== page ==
the outset, particularly if it seems like the objectives are clear and everything will be concluded quickly. The trouble is that with a couple of exceptions, that’s not how things turn out.

    Just rereading Barbara Tuchman’s The Guns of August 50 years after first reading and 100 after the events in question. It is stunning how Rumsfeld-like everyone’s view of the war was as it opened — the soldiers would be home by fall, six months at the most. Funny how it doesn’t work that way.

  22. 22
    El Caganer says:

    Somewhat depressing read: http://blogs.rediff.com/mkbhad.....n-analogy/

    I don’t see how we can develop a comprehensive response to ISIS without Iran, Russia and Syria. Would any US administration swallow its pride enough to try to ally with them at this point? Don’ t know.

  23. 23
    drkrick says:

    @Eric U.:

    I remember the numbers being around 50-50 up until the day Bush the lesser launched his vanity war. Then the numbers went up, as they always do

    That’s what I remembered, too, but I looked it up and it was in fact in the 60-70% range in the last few months before the invasion actually started. Disappointing.

  24. 24
    Violet says:

    @schrodinger’s cat: Is there a way for people to ask every media idiot if they have served, which war were they in, and if they haven’t then encouraging them to enlist NOW? Every single one of them who advocates for sending our military in needs to be asked these questions every time.

  25. 25

    @Roger Moore: For the MSM he can do nothing right.

  26. 26

    @Violet: Ask them on their Twitter handles, may be?

  27. 27
    Amir Khalid says:

    Caliph, my ass. “Abu Bakr al Baghdadi” is an Iraqi warlord, nothing more. Even if he settles in as a de facto theocratic ruler of Iraq, his claim is based on nothing beyond the Islamic State’s bare assertion.

    How many of the world’s billion-odd Muslims will be prepared to recognise him as an honest-to-goodness Caliph? How many Muslim governments? Not many at all, I reckon. And what Shia authority would accept his caliphate? Abu Bakr al-Baghdadi and his Islamic State might well establish themselves and become a player in the region, but I really doubt that the Caliphate has been revived.

  28. 28
    Enhanced Voting Techniques says:

    @David in NY: and the War of 1812, the American Civil War, even the Spanish American War (they weren’t to pleased when it turned in the never ending Philippines Insurrection)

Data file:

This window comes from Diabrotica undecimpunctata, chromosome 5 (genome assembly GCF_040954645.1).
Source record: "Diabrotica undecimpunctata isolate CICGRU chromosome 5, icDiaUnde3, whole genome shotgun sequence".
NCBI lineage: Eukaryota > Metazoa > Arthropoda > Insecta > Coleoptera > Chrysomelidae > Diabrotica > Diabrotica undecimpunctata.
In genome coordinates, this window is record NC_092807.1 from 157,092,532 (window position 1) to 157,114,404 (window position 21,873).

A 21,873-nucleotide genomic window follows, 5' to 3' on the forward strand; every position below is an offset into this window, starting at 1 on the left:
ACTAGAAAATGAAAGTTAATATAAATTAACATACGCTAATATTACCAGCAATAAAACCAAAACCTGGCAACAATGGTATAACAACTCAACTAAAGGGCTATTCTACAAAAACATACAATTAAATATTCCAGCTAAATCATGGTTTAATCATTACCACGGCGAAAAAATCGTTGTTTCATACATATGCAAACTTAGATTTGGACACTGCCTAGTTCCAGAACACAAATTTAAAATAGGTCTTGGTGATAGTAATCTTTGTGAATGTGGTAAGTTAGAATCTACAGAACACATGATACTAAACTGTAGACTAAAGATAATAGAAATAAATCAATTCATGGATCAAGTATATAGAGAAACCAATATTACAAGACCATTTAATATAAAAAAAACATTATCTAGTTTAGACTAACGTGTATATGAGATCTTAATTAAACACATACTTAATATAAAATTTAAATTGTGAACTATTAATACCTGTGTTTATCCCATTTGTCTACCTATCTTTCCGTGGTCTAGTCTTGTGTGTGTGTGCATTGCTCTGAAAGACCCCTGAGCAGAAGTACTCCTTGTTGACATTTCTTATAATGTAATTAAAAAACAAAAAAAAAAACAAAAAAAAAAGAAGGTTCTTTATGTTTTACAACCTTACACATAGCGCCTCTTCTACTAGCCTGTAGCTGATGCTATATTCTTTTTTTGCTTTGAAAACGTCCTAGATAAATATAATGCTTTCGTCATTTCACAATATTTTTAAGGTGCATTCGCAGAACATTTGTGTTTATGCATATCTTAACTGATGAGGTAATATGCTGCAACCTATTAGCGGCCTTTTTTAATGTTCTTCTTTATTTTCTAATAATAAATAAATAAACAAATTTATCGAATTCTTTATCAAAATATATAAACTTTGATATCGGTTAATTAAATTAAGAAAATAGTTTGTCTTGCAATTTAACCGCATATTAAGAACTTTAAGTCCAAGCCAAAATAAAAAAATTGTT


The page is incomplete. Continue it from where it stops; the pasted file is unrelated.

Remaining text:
What’s bizarre is they all want to us to do something right now. Isis is making themselves into the villain all by themselves, fine thank you. Eventually the Arabs will have to stop saying “for shame America” and do something. Then we can just step in and be seen as helpful.

  29. 29
    Shakezula says:

    @Roger Moore: If he talked shit he’ll be a Thuggity Thug Thug.

  30. 30
    Gin & Tonic says:

    @David in NY: It is stunning how Rumsfeld-like everyone’s view of the war was as it opened — the soldiers would be home by fall, six months at the most. Funny how it doesn’t work that way.

    It’s Mike Tyson’s line: “everybody’s got a plan until they get punched in the nose.”

  31. 31
    Amir Khalid says:

    @Violet:
    MH370 is somewhere on the uncharted floor of the Indian Ocean, five miles down. It could take decades to find. If CNN are smart, they’ll have found something more televisually interesting to cover. I don’t watch them either, so I have no idea what that might be.

  32. 32
    C.V. Danes says:

    Sure, we can go in and engage ISIS and we will destroy them. But then what? Our problem is not the destruction. Our problem is the rebuilding. As soon as we withdraw, ISIS 2 reform from what’s left, and the cycle will continue. As it always has in that neck of the world.

    This problem did not manifest itself overnight. This has been brewing for centuries. It took a couple of world wars for Europe to come to terms with its differences. Don’t see how the Middle East can escape that fate.

  33. 33

    MSM can’t handle the truth, instead they want the President to be the baby sitter in chief and soothe their anxieties.

  34. 34
    Patrick says:

    @Eric U.:

    I remember the numbers being around 50-50 up until the day Bush the lesser launched his vanity war. Then the numbers went up, as they always do

    From Gallup’s own webpage:

    Approval levels for the concept of war had been running in the high 50% range in the months leading up to last week. Support increased to 66% on Monday night, March 17, after President Bush made his “ultimatum” speech in which he pledged military action if Saddam Hussein did not leave Iraq,
    http://www.gallup.com/poll/803.....-iraq.aspx

    Again, let’s let Obama do his job rather than listening to the public.

  35. 35
    Jay C says:

    @drkrick:

    but I looked it up and it was in fact in the 60-70% range in the last few months before the invasion actually started. Disappointing.

    Disappointing in light of later info, maybe” but not all that unusual. Remember, up until 9/11/01, GWB had only been President for a little over eight months: eight months in which nothing much really happened. Newly-elected Presidents usually do get fairly high approval ratings: which, inevitably, fade over time.

  36. 36
    catclub says:

    @Amir Khalid: